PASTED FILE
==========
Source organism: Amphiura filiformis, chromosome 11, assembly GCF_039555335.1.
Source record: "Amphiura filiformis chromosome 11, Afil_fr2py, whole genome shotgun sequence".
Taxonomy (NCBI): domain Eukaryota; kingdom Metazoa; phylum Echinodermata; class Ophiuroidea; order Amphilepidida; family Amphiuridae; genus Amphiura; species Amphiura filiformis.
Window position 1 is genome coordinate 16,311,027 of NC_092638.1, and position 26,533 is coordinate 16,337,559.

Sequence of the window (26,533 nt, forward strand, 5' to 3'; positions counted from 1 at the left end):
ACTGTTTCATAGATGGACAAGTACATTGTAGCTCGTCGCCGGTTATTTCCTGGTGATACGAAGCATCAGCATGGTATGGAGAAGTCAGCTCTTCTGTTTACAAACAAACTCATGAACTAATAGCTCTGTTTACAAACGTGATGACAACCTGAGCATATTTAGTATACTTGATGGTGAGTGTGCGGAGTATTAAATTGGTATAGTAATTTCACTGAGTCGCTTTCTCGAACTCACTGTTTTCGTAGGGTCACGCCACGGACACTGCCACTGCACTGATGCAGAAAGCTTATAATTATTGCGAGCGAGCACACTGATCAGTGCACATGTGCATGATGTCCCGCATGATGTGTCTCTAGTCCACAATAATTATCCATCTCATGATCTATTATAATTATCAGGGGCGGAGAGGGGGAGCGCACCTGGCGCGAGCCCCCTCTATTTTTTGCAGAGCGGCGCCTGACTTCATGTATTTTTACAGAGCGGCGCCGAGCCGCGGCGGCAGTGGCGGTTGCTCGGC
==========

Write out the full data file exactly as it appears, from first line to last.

Source organism: Amphiura filiformis, chromosome 11, assembly GCF_039555335.1.
Source record: "Amphiura filiformis chromosome 11, Afil_fr2py, whole genome shotgun sequence".
Taxonomy (NCBI): domain Eukaryota; kingdom Metazoa; phylum Echinodermata; class Ophiuroidea; order Amphilepidida; family Amphiuridae; genus Amphiura; species Amphiura filiformis.
Window position 1 is genome coordinate 16,311,027 of NC_092638.1, and position 26,533 is coordinate 16,337,559.

Sequence of the window (26,533 nt, forward strand, 5' to 3'; positions counted from 1 at the left end):
ACTGTTTCATAGATGGACAAGTACATTGTAGCTCGTCGCCGGTTATTTCCTGGTGATACGAAGCATCAGCATGGTATGGAGAAGTCAGCTCTTCTGTTTACAAACAAACTCATGAACTAATAGCTCTGTTTACAAACGTGATGACAACCTGAGCATATTTAGTATACTTGATGGTGAGTGTGCGGAGTATTAAATTGGTATAGTAATTTCACTGAGTCGCTTTCTCGAACTCACTGTTTTCGTAGGGTCACGCCACGGACACTGCCACTGCACTGATGCAGAAAGCTTATAATTATTGCGAGCGAGCACACTGATCAGTGCACATGTGCATGATGTCCCGCATGATGTGTCTCTAGTCCACAATAATTATCCATCTCATGATCTATTATAATTATCAGGGGCGGAGAGGGGGAGCGCACCTGGCGCGAGCCCCCTCTATTTTTTGCAGAGCGGCGCCTGACTTCATGTATTTTTACAGAGCGGCGCCGAGCCGCGGCGGCAGTGGCGGTTGCTCGGC